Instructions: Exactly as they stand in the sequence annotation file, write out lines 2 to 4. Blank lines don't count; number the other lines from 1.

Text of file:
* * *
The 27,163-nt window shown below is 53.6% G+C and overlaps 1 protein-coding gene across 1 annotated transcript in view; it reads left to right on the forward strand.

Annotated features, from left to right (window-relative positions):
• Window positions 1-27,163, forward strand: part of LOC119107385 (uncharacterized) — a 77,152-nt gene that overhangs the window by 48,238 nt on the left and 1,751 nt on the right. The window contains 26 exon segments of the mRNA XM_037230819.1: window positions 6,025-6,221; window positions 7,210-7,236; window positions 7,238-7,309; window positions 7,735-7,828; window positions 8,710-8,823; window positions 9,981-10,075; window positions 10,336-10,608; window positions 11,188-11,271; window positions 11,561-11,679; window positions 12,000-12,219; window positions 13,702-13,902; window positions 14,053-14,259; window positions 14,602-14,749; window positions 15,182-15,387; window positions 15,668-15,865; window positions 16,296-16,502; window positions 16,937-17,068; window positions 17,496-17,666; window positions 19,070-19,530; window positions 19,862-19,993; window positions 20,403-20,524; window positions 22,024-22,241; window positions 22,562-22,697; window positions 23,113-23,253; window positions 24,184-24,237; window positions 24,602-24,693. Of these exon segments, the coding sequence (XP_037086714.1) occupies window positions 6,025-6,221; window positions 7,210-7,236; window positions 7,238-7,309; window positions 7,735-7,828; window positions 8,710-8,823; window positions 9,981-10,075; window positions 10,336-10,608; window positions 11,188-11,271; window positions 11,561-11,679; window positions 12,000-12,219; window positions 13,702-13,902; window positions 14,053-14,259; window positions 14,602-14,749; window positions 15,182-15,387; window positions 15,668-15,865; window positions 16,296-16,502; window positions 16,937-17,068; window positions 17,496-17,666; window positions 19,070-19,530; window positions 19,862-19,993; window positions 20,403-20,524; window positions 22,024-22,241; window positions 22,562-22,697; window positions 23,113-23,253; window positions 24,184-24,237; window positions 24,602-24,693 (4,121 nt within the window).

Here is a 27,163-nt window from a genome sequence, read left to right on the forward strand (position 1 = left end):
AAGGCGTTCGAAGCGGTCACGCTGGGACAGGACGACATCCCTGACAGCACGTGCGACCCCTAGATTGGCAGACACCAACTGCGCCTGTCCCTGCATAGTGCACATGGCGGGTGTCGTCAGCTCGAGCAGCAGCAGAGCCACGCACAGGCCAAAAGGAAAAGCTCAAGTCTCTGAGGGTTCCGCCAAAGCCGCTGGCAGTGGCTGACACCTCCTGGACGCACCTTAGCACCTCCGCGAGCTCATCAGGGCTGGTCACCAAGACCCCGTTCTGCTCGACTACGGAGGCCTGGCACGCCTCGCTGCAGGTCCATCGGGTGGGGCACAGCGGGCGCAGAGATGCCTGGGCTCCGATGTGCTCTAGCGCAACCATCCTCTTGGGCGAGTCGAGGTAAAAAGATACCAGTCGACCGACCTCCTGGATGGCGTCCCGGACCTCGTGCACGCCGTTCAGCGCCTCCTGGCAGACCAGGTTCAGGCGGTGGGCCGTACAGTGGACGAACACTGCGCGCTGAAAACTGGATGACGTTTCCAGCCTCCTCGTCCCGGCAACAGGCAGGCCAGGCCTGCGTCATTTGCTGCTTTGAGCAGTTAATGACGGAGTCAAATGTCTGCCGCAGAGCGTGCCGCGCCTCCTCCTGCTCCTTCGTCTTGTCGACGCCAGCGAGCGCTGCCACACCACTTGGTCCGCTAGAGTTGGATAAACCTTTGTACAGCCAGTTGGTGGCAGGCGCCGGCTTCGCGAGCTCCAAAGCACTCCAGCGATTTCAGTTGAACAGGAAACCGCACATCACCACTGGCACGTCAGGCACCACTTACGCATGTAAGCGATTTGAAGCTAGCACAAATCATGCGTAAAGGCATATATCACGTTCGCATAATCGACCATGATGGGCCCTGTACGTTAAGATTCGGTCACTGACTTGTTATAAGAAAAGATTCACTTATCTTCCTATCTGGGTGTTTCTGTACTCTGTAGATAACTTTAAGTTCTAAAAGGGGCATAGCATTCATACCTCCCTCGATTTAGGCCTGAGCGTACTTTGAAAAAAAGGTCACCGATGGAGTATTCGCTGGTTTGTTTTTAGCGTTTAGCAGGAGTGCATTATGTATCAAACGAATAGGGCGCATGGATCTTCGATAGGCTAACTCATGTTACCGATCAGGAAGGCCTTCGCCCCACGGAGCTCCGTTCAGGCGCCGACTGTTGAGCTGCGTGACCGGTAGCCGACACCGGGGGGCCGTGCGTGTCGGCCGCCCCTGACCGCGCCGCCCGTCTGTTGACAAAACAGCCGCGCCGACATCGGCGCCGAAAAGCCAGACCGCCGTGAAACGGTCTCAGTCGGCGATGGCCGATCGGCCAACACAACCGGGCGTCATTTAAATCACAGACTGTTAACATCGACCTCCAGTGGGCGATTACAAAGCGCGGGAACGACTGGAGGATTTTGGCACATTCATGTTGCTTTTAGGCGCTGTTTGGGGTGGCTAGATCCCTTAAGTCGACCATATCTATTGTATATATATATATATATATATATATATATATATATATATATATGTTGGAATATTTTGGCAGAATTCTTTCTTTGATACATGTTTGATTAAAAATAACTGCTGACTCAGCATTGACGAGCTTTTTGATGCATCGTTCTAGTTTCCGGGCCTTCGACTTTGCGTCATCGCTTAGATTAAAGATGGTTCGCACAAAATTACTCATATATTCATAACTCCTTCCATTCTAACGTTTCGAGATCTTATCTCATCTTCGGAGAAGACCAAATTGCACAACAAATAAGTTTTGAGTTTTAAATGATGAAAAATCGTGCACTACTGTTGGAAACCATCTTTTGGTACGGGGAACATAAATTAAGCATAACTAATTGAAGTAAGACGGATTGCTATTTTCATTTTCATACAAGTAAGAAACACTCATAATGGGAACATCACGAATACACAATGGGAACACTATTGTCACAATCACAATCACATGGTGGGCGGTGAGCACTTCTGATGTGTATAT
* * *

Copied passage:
Annotated features, from left to right (window-relative positions):
• Window positions 1-27,163, forward strand: part of LOC119107385 (uncharacterized) — a 77,152-nt gene that overhangs the window by 48,238 nt on the left and 1,751 nt on the right. The window contains 26 exon segments of the mRNA XM_037230819.1: window positions 6,025-6,221; window positions 7,210-7,236; window positions 7,238-7,309; window positions 7,735-7,828; window positions 8,710-8,823; window positions 9,981-10,075; window positions 10,336-10,608; window positions 11,188-11,271; window positions 11,561-11,679; window positions 12,000-12,219; window positions 13,702-13,902; window positions 14,053-14,259; window positions 14,602-14,749; window positions 15,182-15,387; window positions 15,668-15,865; window positions 16,296-16,502; window positions 16,937-17,068; window positions 17,496-17,666; window positions 19,070-19,530; window positions 19,862-19,993; window positions 20,403-20,524; window positions 22,024-22,241; window positions 22,562-22,697; window positions 23,113-23,253; window positions 24,184-24,237; window positions 24,602-24,693. Of these exon segments, the coding sequence (XP_037086714.1) occupies window positions 6,025-6,221; window positions 7,210-7,236; window positions 7,238-7,309; window positions 7,735-7,828; window positions 8,710-8,823; window positions 9,981-10,075; window positions 10,336-10,608; window positions 11,188-11,271; window positions 11,561-11,679; window positions 12,000-12,219; window positions 13,702-13,902; window positions 14,053-14,259; window positions 14,602-14,749; window positions 15,182-15,387; window positions 15,668-15,865; window positions 16,296-16,502; window positions 16,937-17,068; window positions 17,496-17,666; window positions 19,070-19,530; window positions 19,862-19,993; window positions 20,403-20,524; window positions 22,024-22,241; window positions 22,562-22,697; window positions 23,113-23,253; window positions 24,184-24,237; window positions 24,602-24,693 (4,121 nt within the window).

Here is a 27,163-nt window from a genome sequence, read left to right on the forward strand (position 1 = left end):